The storm was lesser than forecast. We got maybe three inches of snow, though by this morning the wind had deposited it into sharp-ridged drifts. I pushed through two of them on my way to the barn this morning, both knee-deep, the snow soft and yielding. It was zero, but the early light – thin, uncertain, sunless -made the air feel even colder, and by the time I returned to the house, my fingers stung. I shucked my gloves and held my hands over the hot iron of the cookstove, flipping them every dozen seconds or so until the cold was all burned out.
• • •
A few steps of the dance, performed just three or four days a month, enriched their lives greatly and took almost no effort. As here on earth, the people of this planet were not a single people but many peoples, and as time went on, each people developed its own approach to the dance. Some continued to dance just a few steps three or four days a month. Others found it made sense for them to have even more of their favorite foods, so they danced a few steps every second or third day. Still others saw no reason why they shouldn’t live mostly on their favorite foods, so they danced a few steps every single day. Things went on this way for tens of thousands of years among the people of this planet, who thought of themselves as living in the hands of the gods and leaving everything to them. For this reason, they called themselves Leavers.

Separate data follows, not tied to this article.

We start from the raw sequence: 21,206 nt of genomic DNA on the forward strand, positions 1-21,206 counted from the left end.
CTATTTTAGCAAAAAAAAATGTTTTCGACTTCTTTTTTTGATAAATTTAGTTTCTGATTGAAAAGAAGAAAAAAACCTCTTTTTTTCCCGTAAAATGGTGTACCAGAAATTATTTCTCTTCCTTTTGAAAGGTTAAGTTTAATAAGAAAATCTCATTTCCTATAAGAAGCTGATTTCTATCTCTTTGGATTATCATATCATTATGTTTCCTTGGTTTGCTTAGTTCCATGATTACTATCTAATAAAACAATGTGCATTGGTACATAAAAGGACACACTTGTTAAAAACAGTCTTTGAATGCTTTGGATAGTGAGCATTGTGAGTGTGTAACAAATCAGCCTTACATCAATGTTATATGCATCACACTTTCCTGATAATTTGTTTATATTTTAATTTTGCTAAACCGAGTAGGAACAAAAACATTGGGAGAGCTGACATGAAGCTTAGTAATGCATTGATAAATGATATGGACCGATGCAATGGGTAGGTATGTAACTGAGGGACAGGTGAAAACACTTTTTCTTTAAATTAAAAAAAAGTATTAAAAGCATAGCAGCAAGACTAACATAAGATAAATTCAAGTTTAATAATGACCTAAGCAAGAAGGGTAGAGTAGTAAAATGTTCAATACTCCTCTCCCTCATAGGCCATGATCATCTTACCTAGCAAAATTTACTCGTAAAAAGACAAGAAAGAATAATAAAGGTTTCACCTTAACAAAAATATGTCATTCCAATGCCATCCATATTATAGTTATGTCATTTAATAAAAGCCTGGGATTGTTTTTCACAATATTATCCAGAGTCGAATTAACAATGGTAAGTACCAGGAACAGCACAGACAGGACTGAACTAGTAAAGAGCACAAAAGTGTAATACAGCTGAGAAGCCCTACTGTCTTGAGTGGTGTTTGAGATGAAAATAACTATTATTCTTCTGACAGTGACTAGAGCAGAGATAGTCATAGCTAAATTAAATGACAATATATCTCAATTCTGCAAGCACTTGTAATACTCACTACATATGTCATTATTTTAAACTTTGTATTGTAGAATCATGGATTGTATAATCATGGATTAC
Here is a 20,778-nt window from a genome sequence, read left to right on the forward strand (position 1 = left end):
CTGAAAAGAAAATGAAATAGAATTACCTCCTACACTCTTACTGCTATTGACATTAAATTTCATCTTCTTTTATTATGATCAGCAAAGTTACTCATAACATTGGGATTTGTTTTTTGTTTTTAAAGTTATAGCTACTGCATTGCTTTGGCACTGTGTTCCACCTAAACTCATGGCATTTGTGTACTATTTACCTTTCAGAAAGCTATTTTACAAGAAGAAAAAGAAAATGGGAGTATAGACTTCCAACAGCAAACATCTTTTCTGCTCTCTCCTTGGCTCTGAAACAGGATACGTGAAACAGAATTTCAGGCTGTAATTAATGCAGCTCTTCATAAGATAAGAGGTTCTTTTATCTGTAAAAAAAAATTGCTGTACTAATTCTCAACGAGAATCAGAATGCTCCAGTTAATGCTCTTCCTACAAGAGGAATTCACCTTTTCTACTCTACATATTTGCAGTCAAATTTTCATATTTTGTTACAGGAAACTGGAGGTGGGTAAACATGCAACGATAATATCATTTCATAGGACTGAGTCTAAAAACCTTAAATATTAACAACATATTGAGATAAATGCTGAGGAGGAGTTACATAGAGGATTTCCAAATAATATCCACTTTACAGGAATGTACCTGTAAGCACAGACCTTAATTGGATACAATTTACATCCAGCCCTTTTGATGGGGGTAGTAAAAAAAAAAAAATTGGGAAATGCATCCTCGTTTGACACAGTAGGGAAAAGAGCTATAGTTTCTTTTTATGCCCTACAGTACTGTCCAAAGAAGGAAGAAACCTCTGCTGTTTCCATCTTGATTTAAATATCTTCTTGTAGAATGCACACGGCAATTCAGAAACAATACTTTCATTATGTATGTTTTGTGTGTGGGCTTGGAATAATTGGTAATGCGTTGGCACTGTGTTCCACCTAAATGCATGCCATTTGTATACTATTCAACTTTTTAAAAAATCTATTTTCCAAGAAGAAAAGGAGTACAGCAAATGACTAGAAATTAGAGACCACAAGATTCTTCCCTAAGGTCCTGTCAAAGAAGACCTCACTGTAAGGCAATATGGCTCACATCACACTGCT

But one group of Leavers eventually said to themselves “Why should we just live partially on the foods we favor? All we have to do is devote a lot more time to dancing.” So this one particular group took to dancing several hours a day. Because they thought of themselves as taking their welfare into their own hands, we’ll call them the Takers. The results were spectacular. The Takers were inundated with their favorite foods. A manager class soon emerged to look after the accumulation and stores of surpluses -something that hand never been necessary when everyone was just dancing a few hours a week. The members of this manager class were far too busy to do any dancing themselves, and since their work was so critical, they soon came to be regarded as social and political leaders. But after a few years these leaders of the Takers began to notice that food production was dropping, and they went out to see what was going wrong. What they found was that the dancers were slacking off. They weren’t dancing several hours a day, they were dancing only an hour or two and sometimes not even that much. The leaders asked why.
“What’s the point of all this dancing?” the dancers asked. “It isn’t necessary to dance seven or eight hours a day to get the food we need. There’s plenty of food even if we just dance an hour a day. We’re never hungry. So why shouldn’t we relax and take life easy, the way we used to?”
The leaders saw things very differently, of course. If the dancers went back to living the way they used to, then the leaders would soon have to do the same, and that didn’t appeal to them at all. They considered and tried many different schemes to encourage or cajole or tempt or shame or force the dancers into dancing longer hours, but nothing worked until one of them came up with the idea of locking up the food.
From My Ishmael, by Daniel Quinn. I highly recommend it.